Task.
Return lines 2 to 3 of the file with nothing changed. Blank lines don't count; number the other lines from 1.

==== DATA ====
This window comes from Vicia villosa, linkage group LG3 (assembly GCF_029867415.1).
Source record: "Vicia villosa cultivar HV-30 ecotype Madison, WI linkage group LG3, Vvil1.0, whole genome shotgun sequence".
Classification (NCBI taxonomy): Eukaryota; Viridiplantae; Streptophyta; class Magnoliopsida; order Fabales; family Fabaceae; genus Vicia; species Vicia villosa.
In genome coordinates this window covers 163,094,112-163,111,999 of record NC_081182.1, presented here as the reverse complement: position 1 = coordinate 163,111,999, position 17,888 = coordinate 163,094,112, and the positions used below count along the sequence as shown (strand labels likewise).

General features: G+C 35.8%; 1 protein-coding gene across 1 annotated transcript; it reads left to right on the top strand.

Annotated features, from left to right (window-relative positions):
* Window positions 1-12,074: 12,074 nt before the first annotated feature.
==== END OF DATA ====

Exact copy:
Source record: "Vicia villosa cultivar HV-30 ecotype Madison, WI linkage group LG3, Vvil1.0, whole genome shotgun sequence".
Classification (NCBI taxonomy): Eukaryota; Viridiplantae; Streptophyta; class Magnoliopsida; order Fabales; family Fabaceae; genus Vicia; species Vicia villosa.